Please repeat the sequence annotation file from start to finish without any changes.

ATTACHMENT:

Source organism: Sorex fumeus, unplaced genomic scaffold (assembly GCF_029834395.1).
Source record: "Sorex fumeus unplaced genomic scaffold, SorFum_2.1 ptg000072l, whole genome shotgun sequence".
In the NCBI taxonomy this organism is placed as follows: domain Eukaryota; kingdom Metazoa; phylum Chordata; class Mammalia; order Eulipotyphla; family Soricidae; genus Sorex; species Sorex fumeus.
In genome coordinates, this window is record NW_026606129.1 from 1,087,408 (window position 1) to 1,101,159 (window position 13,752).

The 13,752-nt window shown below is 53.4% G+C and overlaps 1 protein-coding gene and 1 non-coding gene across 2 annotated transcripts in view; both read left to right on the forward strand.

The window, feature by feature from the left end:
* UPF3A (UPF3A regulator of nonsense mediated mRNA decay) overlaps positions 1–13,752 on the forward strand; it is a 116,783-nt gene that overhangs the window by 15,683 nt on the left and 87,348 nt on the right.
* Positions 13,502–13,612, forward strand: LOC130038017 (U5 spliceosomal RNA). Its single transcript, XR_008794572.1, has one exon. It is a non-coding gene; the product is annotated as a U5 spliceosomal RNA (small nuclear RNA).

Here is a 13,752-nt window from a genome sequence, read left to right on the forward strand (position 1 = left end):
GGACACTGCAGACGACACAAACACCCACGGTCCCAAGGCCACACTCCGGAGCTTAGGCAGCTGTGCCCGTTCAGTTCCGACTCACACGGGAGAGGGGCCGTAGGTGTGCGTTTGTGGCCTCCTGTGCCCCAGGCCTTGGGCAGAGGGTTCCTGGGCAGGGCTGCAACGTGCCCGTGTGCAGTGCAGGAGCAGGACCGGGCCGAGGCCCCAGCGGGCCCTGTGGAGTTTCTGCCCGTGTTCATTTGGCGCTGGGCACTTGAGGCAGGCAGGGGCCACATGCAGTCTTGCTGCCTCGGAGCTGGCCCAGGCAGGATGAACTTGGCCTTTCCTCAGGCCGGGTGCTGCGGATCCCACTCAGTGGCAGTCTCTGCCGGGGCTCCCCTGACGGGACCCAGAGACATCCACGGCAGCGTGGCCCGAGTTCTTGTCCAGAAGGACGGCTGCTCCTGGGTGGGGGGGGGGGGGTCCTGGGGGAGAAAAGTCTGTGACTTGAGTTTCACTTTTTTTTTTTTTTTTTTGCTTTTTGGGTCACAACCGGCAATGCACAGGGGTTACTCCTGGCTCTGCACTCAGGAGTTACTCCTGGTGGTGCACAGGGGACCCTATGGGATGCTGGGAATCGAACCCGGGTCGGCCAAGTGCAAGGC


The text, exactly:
Source organism: Sorex fumeus, unplaced genomic scaffold (assembly GCF_029834395.1).
Source record: "Sorex fumeus unplaced genomic scaffold, SorFum_2.1 ptg000072l, whole genome shotgun sequence".
In the NCBI taxonomy this organism is placed as follows: domain Eukaryota; kingdom Metazoa; phylum Chordata; class Mammalia; order Eulipotyphla; family Soricidae; genus Sorex; species Sorex fumeus.
In genome coordinates, this window is record NW_026606129.1 from 1,087,408 (window position 1) to 1,101,159 (window position 13,752).

The 13,752-nt window shown below is 53.4% G+C and overlaps 1 protein-coding gene and 1 non-coding gene across 2 annotated transcripts in view; both read left to right on the forward strand.

The window, feature by feature from the left end:
* UPF3A (UPF3A regulator of nonsense mediated mRNA decay) overlaps positions 1–13,752 on the forward strand; it is a 116,783-nt gene that overhangs the window by 15,683 nt on the left and 87,348 nt on the right.
* Positions 13,502–13,612, forward strand: LOC130038017 (U5 spliceosomal RNA). Its single transcript, XR_008794572.1, has one exon. It is a non-coding gene; the product is annotated as a U5 spliceosomal RNA (small nuclear RNA).

Here is a 13,752-nt window from a genome sequence, read left to right on the forward strand (position 1 = left end):
GGACACTGCAGACGACACAAACACCCACGGTCCCAAGGCCACACTCCGGAGCTTAGGCAGCTGTGCCCGTTCAGTTCCGACTCACACGGGAGAGGGGCCGTAGGTGTGCGTTTGTGGCCTCCTGTGCCCCAGGCCTTGGGCAGAGGGTTCCTGGGCAGGGCTGCAACGTGCCCGTGTGCAGTGCAGGAGCAGGACCGGGCCGAGGCCCCAGCGGGCCCTGTGGAGTTTCTGCCCGTGTTCATTTGGCGCTGGGCACTTGAGGCAGGCAGGGGCCACATGCAGTCTTGCTGCCTCGGAGCTGGCCCAGGCAGGATGAACTTGGCCTTTCCTCAGGCCGGGTGCTGCGGATCCCACTCAGTGGCAGTCTCTGCCGGGGCTCCCCTGACGGGACCCAGAGACATCCACGGCAGCGTGGCCCGAGTTCTTGTCCAGAAGGACGGCTGCTCCTGGGTGGGGGGGGGGGGGTCCTGGGGGAGAAAAGTCTGTGACTTGAGTTTCACTTTTTTTTTTTTTTTTTTGCTTTTTGGGTCACAACCGGCAATGCACAGGGGTTACTCCTGGCTCTGCACTCAGGAGTTACTCCTGGTGGTGCACAGGGGACCCTATGGGATGCTGGGAATCGAACCCGGGTCGGCCAAGTGCAAGGC